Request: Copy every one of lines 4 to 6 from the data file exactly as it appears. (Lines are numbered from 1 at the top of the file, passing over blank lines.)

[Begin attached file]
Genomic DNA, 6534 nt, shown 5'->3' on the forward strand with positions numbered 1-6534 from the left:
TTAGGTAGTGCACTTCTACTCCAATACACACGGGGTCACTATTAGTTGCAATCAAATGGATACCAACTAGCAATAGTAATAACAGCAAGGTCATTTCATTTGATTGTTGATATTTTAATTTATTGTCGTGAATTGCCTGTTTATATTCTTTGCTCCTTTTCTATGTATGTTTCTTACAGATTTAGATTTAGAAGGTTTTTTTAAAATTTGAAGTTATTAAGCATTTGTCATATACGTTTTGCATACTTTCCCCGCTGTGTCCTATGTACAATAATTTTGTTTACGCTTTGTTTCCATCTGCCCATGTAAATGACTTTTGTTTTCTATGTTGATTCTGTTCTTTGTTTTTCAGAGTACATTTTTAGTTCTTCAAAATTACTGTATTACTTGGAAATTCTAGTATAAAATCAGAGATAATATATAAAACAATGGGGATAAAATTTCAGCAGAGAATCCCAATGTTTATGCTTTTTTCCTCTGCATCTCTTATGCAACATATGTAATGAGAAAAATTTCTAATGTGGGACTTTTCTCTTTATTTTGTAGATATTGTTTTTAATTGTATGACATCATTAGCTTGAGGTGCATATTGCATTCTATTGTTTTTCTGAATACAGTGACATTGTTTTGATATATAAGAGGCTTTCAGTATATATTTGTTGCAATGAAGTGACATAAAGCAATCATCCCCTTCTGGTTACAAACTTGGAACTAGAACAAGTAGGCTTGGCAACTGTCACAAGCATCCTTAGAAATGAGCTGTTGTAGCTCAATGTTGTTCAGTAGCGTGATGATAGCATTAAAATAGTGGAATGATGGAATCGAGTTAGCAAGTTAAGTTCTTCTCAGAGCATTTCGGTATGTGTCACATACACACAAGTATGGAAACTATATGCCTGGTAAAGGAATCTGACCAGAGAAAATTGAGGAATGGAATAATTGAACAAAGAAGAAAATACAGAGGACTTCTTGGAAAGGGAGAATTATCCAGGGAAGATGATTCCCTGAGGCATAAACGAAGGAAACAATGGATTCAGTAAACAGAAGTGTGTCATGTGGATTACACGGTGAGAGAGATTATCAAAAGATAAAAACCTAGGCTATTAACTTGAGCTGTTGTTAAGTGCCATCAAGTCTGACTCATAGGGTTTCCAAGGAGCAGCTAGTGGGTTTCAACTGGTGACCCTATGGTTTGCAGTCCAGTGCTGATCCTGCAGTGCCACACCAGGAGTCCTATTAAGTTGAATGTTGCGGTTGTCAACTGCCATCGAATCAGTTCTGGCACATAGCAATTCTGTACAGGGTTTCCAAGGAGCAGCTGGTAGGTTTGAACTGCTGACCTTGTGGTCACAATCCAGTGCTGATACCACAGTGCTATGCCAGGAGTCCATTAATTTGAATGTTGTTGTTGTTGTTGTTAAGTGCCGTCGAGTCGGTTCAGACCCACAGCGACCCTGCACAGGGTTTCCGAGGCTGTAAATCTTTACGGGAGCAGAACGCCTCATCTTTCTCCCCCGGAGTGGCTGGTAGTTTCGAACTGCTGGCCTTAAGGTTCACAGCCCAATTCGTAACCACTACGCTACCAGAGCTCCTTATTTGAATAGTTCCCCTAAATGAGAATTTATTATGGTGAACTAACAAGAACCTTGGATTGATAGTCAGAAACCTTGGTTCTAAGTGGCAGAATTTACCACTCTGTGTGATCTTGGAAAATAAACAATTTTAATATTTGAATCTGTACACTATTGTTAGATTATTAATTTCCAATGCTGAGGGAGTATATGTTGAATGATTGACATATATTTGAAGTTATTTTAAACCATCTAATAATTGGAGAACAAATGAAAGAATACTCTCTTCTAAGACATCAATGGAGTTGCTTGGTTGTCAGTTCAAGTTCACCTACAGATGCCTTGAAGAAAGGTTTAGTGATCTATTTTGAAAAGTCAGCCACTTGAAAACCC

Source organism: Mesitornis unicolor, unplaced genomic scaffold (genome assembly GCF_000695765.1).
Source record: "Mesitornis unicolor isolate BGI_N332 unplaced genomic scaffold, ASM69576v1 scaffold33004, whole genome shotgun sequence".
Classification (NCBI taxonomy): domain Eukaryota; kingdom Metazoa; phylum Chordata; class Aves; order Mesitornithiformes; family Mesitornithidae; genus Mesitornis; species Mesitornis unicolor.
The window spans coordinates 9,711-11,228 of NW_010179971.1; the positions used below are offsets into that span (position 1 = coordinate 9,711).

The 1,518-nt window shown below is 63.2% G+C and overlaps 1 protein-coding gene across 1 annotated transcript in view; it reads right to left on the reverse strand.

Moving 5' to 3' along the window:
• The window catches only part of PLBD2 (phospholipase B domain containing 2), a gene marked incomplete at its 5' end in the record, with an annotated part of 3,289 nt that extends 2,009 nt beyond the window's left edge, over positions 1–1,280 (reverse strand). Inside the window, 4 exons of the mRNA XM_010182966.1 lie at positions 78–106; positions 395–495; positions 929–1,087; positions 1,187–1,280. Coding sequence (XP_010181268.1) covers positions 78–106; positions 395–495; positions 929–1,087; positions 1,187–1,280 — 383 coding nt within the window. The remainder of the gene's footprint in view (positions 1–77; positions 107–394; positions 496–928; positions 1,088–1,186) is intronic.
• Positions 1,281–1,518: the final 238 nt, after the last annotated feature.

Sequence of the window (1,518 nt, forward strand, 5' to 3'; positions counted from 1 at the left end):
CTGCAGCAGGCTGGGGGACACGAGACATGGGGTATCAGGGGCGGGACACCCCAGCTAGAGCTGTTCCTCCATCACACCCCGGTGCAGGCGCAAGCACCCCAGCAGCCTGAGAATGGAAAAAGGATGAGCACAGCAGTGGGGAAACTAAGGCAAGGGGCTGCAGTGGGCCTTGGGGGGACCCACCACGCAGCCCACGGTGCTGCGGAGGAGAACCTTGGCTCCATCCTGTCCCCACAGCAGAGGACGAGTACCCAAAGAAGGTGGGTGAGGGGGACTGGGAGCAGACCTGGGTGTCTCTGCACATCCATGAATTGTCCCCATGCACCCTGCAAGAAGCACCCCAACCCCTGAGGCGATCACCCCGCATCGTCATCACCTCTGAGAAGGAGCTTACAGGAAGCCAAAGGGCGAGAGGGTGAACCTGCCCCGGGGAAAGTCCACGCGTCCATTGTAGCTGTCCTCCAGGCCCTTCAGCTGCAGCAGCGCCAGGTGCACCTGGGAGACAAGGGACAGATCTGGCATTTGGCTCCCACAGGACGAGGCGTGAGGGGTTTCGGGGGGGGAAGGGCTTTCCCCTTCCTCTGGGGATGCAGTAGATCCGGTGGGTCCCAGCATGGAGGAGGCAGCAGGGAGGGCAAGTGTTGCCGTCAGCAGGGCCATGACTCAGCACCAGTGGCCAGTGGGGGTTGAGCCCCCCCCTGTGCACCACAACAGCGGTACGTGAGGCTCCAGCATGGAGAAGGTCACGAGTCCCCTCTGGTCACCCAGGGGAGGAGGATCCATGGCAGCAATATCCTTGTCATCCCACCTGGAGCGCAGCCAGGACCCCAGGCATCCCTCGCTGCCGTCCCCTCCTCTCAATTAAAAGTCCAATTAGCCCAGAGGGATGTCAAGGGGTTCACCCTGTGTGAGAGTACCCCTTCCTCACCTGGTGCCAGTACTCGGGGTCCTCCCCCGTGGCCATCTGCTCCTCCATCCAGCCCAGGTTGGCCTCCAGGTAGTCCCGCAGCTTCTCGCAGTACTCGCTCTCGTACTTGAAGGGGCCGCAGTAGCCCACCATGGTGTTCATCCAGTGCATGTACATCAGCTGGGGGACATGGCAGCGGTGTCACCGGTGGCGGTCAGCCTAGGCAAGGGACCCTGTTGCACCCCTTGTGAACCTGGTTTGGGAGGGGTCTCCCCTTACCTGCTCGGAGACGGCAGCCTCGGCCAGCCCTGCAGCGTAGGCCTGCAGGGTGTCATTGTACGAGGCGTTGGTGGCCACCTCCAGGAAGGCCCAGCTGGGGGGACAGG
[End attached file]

Source record: "Mesitornis unicolor isolate BGI_N332 unplaced genomic scaffold, ASM69576v1 scaffold33004, whole genome shotgun sequence".
Classification (NCBI taxonomy): domain Eukaryota; kingdom Metazoa; phylum Chordata; class Aves; order Mesitornithiformes; family Mesitornithidae; genus Mesitornis; species Mesitornis unicolor.
The window spans coordinates 9,711-11,228 of NW_010179971.1; the positions used below are offsets into that span (position 1 = coordinate 9,711).